In previous posts, we introduced the concept of the Informatica ILM Nearline and discussed how Informatica ILM Nearline could help your business. To recapitulate: the major advantage of Informatica ILM Nearline is its superior data access performance, which enables a more aggressive approach to migrating huge volumes of data out of the online repository to an accessible, highly compressed archive (on inexpensive 2nd and 3rd tier storage infrastructure).
Today, I will be considering the question of when an enterprise should consider implementing Informatica ILM Nearline. Broadly speaking, such implementations fall into two categories: they either offer a “cure” for an existing data management problem or represent a proactive implementation of data best practices within the organization.
Cure or Prevention?
The “cure” type of implementation is typically associated with a data warehouse or business application “rescue” project. This is undertaken when the production system grows to a point where database size causes major performance problems and affects the ability to meet Service Level Agreements (SLAs) and manage business processes in a timely manner. In these kinds of situation, it is mainly the operations division of the organization that is affected, and who demand an immediate fix that can take the form of an Informatica ILM Nearline implementation. The question here is: How quickly can the “cure” implementation stabilize performance and ensure satisfaction of SLAs?
On the other hand, the best practice approach, much like current practices related to healthy living, focuses on prevention rather than on curing. In this respect, best practices dictate that the Informatica ILM Nearline implementation should start as soon as some of the data in the production system becomes “infrequently accessed”, or “cold”. In data warehouses and data marts where the current month or two is being analyzed most often, this means data older than 90 days. For transactional systems the archiving cutoff may be a year or two, depending on typical length of your business processes. The main idea is to keep the size production databases from inflating for no good business reason and ‘nearlining’ the data as soon as possible without interrupting business operations or hurting the value of your data. Ultimately this should work to protect the enterprise from an operational crisis arising from deteriorating performance and unmet SLAs.
In order to better judge the impact of using either of these two approaches, it is important to understand the various steps involved in the “Nearlining” process. What do we find when we “dissect” the process of leveraging the Informatica ILM Nearline?
Dissecting the “Informatica ILM Nearline” Process
Informatica Informatica ILM Nearline involves multiple processes, whose performance characteristics can significantly influence the speed at which data is migrated out of the online database. The various processes are managed by the overall integrated nearline solution of Informatica coupled with a SAP Business Warehouse system:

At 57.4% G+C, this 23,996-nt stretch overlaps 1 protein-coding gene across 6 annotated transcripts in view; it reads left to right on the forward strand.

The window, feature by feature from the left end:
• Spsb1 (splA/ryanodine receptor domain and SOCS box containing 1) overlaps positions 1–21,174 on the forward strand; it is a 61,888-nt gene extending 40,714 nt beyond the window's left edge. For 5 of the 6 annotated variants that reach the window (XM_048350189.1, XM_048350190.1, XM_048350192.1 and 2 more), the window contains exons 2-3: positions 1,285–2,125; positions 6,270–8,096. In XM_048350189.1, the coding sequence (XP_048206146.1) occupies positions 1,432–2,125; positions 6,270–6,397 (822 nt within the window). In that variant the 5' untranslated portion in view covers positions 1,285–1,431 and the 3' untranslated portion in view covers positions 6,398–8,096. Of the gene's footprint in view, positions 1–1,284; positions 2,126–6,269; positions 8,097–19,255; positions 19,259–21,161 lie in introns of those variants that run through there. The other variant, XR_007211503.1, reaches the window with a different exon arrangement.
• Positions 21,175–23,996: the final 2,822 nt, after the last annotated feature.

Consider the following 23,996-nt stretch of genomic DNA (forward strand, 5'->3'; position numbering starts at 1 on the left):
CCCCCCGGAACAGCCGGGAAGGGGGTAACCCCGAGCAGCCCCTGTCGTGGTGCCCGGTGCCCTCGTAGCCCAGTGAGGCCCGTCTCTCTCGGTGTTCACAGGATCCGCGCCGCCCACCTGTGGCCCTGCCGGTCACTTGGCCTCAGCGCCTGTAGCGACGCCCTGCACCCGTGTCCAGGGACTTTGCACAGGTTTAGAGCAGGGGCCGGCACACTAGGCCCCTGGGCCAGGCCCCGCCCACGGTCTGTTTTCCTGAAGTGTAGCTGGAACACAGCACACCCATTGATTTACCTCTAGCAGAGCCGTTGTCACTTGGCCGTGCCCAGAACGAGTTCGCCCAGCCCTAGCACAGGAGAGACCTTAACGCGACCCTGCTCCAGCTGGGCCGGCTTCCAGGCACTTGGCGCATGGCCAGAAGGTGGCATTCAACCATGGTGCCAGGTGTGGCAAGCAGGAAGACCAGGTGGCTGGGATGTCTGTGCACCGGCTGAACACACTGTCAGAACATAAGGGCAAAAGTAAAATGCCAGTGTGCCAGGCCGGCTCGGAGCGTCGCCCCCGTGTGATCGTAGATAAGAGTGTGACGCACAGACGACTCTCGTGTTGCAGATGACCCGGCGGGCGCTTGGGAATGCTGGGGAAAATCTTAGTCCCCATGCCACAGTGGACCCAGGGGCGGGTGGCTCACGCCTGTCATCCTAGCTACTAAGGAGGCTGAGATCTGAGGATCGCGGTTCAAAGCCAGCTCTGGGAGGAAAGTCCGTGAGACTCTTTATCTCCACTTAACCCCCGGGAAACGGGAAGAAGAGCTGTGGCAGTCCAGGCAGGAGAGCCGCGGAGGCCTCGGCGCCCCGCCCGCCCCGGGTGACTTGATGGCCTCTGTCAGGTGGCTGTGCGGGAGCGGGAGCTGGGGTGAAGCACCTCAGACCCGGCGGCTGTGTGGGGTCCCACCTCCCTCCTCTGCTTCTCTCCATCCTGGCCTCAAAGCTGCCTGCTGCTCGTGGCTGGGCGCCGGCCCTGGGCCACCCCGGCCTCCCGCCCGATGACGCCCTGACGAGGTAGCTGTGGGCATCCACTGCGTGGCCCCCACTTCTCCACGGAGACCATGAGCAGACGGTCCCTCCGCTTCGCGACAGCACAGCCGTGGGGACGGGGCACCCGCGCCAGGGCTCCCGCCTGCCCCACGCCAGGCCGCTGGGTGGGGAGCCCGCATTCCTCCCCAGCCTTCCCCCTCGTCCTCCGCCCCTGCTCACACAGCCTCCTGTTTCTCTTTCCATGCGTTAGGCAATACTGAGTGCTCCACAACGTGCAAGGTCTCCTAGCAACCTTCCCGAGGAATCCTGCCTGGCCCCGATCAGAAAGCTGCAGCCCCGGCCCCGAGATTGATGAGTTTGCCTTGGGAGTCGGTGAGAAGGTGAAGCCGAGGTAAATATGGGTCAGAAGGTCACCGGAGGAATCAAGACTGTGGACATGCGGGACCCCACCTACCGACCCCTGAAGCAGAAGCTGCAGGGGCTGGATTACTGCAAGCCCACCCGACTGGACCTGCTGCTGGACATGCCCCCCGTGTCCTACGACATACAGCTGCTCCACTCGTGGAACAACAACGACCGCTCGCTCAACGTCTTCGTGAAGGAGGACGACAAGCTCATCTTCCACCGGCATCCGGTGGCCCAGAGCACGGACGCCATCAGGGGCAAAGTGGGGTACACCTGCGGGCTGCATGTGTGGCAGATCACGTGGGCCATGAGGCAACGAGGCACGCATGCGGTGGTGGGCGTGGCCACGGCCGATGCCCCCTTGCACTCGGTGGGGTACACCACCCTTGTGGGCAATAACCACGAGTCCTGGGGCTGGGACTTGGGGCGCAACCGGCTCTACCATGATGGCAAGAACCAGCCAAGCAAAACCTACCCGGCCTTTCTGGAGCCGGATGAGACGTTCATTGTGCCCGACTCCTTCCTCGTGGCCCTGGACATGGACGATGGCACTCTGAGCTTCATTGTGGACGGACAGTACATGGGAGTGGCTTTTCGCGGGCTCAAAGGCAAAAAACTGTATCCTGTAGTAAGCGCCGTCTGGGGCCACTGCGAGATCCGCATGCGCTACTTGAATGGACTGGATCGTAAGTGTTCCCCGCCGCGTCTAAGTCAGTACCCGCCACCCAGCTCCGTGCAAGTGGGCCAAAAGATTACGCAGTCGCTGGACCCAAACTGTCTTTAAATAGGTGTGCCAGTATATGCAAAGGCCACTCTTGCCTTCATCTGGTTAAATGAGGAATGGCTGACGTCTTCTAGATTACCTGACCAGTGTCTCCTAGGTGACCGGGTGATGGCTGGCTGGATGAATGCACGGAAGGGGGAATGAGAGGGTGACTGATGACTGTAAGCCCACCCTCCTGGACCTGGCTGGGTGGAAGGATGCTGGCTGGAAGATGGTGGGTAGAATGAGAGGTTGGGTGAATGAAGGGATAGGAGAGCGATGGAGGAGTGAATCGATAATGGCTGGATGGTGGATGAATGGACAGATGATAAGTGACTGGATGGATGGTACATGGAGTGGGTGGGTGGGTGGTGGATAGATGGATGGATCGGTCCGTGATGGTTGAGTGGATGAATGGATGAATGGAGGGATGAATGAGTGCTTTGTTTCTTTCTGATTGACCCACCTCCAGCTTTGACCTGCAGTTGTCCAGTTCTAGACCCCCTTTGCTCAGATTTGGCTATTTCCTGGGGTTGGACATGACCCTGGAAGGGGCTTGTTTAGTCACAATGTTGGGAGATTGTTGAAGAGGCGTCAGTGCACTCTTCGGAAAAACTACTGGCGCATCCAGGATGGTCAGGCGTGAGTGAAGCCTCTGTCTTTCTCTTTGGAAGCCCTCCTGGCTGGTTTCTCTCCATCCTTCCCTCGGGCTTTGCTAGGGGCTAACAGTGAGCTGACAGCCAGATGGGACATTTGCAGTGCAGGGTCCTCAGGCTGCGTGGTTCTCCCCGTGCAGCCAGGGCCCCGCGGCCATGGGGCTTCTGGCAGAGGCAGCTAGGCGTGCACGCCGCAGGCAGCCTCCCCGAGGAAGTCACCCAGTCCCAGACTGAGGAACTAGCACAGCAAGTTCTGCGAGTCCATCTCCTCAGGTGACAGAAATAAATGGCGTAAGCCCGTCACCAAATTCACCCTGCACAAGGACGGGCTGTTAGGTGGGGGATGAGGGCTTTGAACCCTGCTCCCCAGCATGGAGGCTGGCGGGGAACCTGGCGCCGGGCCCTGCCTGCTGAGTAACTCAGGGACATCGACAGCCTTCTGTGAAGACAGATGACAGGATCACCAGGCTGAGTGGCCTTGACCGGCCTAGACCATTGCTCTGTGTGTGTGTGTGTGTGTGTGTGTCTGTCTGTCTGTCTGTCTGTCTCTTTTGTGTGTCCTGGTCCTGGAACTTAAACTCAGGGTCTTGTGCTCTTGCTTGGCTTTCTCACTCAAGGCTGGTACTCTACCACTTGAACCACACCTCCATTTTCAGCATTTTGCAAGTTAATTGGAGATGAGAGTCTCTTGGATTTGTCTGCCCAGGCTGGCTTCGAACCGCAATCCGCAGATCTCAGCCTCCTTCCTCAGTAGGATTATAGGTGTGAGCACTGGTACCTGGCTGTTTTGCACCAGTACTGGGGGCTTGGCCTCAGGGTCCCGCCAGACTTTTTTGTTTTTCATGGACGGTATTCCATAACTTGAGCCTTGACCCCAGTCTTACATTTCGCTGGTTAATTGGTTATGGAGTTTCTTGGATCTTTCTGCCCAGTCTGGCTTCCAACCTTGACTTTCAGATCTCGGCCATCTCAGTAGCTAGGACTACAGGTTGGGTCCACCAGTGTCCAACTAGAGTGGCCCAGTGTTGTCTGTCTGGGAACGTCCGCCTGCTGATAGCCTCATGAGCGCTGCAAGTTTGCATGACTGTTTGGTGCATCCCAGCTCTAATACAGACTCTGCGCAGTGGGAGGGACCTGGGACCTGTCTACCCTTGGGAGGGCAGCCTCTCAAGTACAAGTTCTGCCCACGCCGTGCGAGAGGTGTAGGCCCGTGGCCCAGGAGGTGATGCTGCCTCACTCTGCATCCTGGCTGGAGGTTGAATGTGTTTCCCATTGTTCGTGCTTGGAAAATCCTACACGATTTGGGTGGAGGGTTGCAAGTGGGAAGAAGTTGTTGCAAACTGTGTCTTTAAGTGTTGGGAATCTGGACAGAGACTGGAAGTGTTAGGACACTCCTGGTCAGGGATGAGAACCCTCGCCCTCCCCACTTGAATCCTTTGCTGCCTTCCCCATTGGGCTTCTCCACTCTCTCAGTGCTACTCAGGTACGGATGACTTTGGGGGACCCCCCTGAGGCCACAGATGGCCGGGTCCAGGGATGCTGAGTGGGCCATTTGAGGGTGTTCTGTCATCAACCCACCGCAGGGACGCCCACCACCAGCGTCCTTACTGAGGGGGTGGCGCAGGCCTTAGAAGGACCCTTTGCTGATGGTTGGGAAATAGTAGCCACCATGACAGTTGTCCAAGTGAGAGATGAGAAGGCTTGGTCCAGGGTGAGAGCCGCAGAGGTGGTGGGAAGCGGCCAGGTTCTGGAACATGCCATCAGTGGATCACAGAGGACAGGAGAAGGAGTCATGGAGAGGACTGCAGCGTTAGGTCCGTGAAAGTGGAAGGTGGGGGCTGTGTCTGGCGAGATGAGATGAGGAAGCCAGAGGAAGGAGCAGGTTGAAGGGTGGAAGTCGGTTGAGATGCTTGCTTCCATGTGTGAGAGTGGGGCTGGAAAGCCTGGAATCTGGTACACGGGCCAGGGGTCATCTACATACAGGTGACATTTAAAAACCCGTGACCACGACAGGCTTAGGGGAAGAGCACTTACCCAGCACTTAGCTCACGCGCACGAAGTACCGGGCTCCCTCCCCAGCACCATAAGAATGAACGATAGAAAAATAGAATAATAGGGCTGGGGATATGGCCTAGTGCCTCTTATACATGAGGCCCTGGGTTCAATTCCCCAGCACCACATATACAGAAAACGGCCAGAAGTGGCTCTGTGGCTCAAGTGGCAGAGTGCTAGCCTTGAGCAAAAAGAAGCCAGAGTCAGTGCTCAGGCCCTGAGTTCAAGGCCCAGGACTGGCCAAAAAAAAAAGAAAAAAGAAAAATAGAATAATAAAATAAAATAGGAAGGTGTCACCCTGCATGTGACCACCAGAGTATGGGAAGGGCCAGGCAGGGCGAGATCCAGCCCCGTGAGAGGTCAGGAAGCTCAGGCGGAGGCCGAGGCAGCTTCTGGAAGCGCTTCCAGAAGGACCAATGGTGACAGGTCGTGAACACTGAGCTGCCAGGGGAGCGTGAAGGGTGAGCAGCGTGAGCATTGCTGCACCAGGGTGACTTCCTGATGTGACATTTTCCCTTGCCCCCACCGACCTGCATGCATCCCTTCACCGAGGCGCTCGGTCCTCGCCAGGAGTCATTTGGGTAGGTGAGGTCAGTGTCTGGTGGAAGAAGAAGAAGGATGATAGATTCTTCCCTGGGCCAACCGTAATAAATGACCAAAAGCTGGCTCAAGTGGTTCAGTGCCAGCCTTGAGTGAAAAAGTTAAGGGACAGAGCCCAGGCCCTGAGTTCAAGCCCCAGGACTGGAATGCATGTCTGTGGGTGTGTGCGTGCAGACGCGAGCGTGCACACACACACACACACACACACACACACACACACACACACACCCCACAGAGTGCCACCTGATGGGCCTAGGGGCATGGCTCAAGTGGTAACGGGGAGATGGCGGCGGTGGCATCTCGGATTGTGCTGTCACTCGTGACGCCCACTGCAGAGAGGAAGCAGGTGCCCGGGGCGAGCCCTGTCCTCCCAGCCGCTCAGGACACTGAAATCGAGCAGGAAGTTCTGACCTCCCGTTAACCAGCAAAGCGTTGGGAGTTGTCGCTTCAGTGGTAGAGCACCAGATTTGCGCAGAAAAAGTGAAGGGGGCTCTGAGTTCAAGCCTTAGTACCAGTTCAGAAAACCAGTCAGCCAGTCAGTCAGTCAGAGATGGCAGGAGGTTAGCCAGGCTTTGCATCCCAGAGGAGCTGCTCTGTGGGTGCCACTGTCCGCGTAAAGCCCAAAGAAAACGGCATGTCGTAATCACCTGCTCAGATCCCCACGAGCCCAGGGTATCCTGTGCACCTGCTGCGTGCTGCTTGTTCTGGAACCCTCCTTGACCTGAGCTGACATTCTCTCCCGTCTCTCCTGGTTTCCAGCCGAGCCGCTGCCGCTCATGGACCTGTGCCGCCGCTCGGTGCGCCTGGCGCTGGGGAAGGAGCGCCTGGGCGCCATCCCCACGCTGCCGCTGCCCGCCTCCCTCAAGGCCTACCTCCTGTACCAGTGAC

- The first step is to lock the data that is targeted by the archiving process, in order to ensure that the data is not modified while the process is going on. SAP Business Warehouse does it automatically and you execute Data Archive Processes (DAP) for the cold data.
- Next comes the extraction of the data to be migrated. This is usually achieved via an SQL statement based on business rules for data migration. Often, the extraction can be performed using multiple extraction/consumer processes working in parallel.
- The next step is to secure the newly extracted data, so that it is recoverable.
- Then, the integrity of the extracted data must be validated (normally by comparing it to its online counterpart).
- Next, delete the online data that has been moved to nearline.
- Then, reorganize the tablespace of the deleted data.
- Finally, rebuild/reorganize the index associated with the online table from which data has been nearlined.
The Database Housekeeping process is often the slowest part of a Data Nearlining process, and thus can dictate the pace and scheduling of the implementation. In a production environment, the database housekeeping process is frequently decoupled from ongoing operations and performed over a weekend. It may be surprising to learn that deleting data can be a more expensive process than inserting it, but just ask an enterprise DBA about what is involved in deleting 1 TB from an Enterprise Data Warehouse and see what answer you get: for many, the task of fitting such a process into standard Batch Windows would be a nightmare.
So, it is easy to see that starting earlier in implementing Informatica ILM Nearline as a best practice can help to massively reduce not only the cost of the implementation, but also the time required to perform it. Therefore, the main recommendation to take away from this discussion is: Don’t wait too long to consider embarking on your Informatica ILM Nearline strategy!
That’s it for today. In my next post, I will take up the topic of which data should be initially considered as a candidate for migration.